In the past year, there has been a paradigm shift from a norm of in-person hearings to a norm of virtual hearings. As part of the 10th Hong Kong Arbitration Week, KCAB INTERNATIONAL and the Korean Council for International Arbitration (KOCIA) invited arbitration practitioners, mostly based in the dynamic Korean arbitration market, to share their experiences and personal observations related to virtual hearings.


In the two-part session titled, ‘Can you hear me, Madame President? Oral Advocacy in Virtual Hearings in 2021: Lessons Learned and Strategies for the Future (Virtual),’ these practitioners provided their in-depth perspective on the virtual hearing experience and related practical challenges they have faced. The session prompted this author to consider another way in which virtual hearings have caused the arbitration world to adapt to a new reality – opening the doors of the hearing room to junior attorneys and relying on them for technical expertise.


Panel #1: Opening statements in virtual hearings

The first panel, ‘Making your case virtually: opening and closing statements in virtual hearings,’ was moderated by Ms Sue Hyun Lim of KCAB International, and featured insights from four panelists: Ms Hye Sung Kim of Kim & Chang, Mr Mino Han of Peter & Kim, Ms Hyun Ah Park of Yulchon and Mr John Rhie of Quinn Emanuel.


The panel first considered whether opening statements take on greater significance in virtual hearings compared to in-person hearings. Ms Park remarked – to the agreement of the others – that opening statements remain important in the virtual setting as they continue to provide a definitive indication of how each party is planning to prove its case through witness examination. While acknowledging the importance of oral advocacy in the virtual setting, Mr Han opined that written submissions have become even more important than in in-person hearings. In Mr Han’s experience, for cases involving a virtual hearing, tribunals have seemingly come to adopt the mindset of focusing more intently on written pleadings prior to the hearing.


In the discussion that followed on effective openings during virtual hearings, Ms Kim recommended delivering one’s most important messages to the tribunal by way of anchoring points. She also stressed the importance of effectively using technical tools during openings, e.g., using video clips to explain complex construction issues and zooming in on the relevant portions of documents to focus attention on key wording or phrases. Voicing agreement, Mr Rhie commented that it is effective advocacy to focus on both the auditory and visual senses.  He also suggested that, although it may be difficult, we need to adapt to technology and use it as expertly as we can.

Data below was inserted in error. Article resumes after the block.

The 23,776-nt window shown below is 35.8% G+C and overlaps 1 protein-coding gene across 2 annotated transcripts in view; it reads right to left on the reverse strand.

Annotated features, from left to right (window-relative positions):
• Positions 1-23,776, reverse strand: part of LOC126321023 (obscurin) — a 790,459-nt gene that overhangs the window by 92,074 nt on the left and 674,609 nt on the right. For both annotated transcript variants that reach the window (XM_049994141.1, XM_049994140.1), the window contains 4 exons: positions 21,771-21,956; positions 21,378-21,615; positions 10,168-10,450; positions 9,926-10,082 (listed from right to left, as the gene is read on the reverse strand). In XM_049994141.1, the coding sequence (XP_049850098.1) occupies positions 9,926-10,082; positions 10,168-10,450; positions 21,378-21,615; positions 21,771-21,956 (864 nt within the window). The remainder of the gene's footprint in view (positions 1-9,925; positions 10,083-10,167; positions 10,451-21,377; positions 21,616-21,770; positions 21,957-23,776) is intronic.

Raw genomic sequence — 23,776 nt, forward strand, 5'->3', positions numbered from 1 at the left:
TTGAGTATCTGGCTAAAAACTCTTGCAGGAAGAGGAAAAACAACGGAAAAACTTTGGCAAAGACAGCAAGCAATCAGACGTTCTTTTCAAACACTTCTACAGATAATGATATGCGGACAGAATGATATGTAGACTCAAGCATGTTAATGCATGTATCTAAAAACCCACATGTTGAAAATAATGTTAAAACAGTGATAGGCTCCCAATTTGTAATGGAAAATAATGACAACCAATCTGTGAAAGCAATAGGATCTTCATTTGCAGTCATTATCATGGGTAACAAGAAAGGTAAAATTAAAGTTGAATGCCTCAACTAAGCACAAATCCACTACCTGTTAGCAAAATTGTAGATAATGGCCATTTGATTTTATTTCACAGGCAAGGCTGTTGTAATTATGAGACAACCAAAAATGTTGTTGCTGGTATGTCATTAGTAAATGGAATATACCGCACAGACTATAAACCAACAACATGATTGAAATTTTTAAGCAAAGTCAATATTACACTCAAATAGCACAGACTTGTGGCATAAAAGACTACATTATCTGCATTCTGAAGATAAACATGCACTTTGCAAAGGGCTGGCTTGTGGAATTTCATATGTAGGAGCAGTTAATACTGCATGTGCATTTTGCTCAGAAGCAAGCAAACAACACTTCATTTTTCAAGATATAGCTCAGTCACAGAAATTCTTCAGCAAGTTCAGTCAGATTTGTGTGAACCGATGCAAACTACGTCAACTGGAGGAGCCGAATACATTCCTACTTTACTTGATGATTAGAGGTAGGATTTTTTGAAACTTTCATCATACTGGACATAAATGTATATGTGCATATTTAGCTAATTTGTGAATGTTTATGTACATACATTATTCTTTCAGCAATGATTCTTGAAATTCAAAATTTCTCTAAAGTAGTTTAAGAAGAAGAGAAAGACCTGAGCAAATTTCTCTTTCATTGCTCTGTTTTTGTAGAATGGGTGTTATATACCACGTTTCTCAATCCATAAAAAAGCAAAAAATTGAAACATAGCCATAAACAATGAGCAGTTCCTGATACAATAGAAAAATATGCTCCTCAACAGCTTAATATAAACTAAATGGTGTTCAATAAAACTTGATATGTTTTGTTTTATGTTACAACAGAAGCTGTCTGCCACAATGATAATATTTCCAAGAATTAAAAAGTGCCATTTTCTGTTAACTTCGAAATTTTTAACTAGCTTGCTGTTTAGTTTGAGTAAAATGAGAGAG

The panelists also shared further suggestions for the virtual setting, such as making use of pauses to create pockets of silence and grab the tribunal’s attention and using one’s body language and facial expressions for effective communication.


Panel #2: Cross examination in virtual hearings

The second panel, ‘Cross-examination at virtual hearings: how to make the best of a difficult situation,’ was moderated by Mr John P. Bang of Peter & Kim, and the discussion was led by four panelists: Mr Anton Ware of Arnold & Porter, Ms Sun Young Kim of Lee & Ko, Mr Mike McClure of Herbert Smith Freehills and Mr Woojae Kim of Bae, Kim & Lee.


The question raised by Mr Bang at the outset was whether there is a fundamental difference in how one conducts cross examination in a virtual setting. The overarching consensus among the panel was that there is no fundamental difference.


Mr Ware emphasized that a cross examination – whether virtual or in person – is still cross examination. He explained that counsel’s preparation related to (i) identifying clear and achievable objectives for cross, (ii) mastering the factual record and organizing documents and (iii) preparing tightly focused questions backed by supporting documents remains the same.  While the actual conduct of virtual examinations also shares similarities to the in-person examination experience, Mr Ware commented that potential differences may arise in terms of making use of documents during cross due to the use of technology.